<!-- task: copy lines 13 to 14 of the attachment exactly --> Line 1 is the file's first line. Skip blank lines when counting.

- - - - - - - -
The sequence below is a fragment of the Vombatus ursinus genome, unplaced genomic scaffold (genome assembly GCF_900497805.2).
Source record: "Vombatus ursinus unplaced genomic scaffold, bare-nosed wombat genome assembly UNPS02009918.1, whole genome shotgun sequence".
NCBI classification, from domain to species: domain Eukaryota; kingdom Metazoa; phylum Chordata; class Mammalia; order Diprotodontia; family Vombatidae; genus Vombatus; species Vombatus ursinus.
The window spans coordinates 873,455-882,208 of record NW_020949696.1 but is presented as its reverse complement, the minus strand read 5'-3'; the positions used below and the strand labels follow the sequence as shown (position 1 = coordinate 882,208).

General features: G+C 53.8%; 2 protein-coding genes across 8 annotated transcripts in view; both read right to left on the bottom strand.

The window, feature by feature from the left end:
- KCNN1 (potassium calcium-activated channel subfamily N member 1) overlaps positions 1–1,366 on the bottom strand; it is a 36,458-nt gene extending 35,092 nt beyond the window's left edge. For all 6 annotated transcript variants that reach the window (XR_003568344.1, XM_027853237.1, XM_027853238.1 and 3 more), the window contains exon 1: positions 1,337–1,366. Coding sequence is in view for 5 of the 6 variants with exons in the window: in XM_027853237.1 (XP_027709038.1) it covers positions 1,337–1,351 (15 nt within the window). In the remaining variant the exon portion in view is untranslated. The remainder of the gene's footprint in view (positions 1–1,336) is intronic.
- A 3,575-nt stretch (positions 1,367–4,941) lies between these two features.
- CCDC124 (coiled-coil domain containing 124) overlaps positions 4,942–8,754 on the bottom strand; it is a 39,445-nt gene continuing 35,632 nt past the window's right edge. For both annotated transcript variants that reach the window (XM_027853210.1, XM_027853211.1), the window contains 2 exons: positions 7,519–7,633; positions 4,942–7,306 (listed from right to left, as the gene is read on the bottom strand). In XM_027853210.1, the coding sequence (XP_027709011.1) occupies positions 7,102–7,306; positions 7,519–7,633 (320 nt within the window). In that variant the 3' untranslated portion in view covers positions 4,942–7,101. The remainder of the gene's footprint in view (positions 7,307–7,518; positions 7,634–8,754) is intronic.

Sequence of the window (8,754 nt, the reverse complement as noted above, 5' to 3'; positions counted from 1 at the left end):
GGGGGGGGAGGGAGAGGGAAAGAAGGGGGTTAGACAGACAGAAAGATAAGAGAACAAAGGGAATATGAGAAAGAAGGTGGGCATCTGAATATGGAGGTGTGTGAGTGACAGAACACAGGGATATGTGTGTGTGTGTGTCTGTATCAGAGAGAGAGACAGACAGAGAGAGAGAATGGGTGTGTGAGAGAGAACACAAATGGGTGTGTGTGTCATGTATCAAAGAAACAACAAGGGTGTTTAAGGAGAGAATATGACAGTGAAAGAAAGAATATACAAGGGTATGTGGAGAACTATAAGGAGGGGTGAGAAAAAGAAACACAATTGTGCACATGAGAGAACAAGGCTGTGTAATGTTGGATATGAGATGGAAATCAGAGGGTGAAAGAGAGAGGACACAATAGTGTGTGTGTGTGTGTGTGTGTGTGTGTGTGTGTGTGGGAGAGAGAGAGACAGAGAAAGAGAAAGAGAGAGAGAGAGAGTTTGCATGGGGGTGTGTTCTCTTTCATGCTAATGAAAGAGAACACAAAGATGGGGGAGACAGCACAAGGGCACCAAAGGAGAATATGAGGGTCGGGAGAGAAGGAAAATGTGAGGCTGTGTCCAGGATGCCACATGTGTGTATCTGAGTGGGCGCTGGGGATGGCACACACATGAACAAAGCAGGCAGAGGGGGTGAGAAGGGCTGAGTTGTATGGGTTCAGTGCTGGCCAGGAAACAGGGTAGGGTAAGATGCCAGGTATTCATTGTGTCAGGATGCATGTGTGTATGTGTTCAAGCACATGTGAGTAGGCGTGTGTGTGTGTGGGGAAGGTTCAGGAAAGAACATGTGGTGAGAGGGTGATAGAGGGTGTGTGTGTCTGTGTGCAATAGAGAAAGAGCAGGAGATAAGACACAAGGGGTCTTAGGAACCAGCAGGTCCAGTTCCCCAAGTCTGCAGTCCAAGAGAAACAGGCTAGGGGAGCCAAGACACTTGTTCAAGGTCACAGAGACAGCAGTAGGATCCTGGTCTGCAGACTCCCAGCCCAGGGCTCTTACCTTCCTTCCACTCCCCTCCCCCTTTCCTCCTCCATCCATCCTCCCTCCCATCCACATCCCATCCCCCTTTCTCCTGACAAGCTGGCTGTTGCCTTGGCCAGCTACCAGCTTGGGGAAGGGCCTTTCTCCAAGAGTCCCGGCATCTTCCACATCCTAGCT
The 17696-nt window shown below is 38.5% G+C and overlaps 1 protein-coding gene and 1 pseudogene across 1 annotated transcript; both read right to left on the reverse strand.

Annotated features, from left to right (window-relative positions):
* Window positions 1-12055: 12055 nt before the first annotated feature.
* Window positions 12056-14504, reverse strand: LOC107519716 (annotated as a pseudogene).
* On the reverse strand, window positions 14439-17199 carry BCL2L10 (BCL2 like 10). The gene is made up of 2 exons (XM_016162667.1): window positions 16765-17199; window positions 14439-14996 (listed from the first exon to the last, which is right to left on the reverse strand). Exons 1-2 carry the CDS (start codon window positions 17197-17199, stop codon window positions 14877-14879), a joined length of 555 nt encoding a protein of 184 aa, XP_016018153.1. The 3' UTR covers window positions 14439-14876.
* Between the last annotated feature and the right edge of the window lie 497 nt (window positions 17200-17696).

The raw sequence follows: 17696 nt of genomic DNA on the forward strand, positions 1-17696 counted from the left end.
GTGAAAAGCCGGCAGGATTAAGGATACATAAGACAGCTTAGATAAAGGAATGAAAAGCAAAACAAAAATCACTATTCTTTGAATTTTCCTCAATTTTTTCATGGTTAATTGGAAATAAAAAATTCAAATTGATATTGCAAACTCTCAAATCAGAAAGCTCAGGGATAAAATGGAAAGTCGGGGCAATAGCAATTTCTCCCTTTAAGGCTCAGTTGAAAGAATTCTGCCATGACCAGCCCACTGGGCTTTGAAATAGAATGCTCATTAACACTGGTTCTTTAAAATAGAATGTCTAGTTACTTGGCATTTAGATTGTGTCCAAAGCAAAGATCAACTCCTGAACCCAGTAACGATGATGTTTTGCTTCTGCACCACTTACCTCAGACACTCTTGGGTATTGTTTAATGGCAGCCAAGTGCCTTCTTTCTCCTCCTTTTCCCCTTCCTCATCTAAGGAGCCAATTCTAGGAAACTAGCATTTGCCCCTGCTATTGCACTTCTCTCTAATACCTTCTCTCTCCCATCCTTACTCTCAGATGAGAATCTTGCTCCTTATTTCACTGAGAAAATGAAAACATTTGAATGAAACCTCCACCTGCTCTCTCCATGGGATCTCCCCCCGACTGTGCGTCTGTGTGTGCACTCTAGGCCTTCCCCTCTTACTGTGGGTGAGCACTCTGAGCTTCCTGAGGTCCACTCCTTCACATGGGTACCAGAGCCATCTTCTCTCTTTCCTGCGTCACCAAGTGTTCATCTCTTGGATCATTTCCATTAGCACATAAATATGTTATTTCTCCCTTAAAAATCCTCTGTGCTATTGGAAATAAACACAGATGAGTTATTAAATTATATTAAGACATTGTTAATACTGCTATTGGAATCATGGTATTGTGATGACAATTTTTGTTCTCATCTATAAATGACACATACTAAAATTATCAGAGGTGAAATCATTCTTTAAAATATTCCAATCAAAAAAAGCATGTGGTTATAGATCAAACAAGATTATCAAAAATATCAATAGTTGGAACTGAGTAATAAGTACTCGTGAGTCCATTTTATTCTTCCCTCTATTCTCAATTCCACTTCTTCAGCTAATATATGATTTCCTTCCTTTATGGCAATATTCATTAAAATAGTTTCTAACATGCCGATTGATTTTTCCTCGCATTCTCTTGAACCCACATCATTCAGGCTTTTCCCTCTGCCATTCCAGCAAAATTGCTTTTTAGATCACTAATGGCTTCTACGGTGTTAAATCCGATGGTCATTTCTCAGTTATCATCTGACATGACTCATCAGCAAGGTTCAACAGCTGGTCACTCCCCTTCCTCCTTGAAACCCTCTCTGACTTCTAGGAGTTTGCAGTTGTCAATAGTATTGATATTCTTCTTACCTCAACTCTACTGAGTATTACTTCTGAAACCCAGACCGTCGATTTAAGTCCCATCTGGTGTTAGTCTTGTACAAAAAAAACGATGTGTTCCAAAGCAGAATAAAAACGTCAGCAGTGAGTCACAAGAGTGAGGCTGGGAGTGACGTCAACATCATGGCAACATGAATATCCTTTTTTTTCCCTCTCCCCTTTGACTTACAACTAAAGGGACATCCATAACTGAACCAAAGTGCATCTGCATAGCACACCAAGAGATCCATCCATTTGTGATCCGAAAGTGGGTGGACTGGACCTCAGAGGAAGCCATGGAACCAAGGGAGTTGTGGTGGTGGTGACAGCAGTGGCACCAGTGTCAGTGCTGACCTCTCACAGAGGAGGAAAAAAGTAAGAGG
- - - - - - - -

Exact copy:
Annotated features, from left to right (window-relative positions):
* Window positions 1-12055: 12055 nt before the first annotated feature.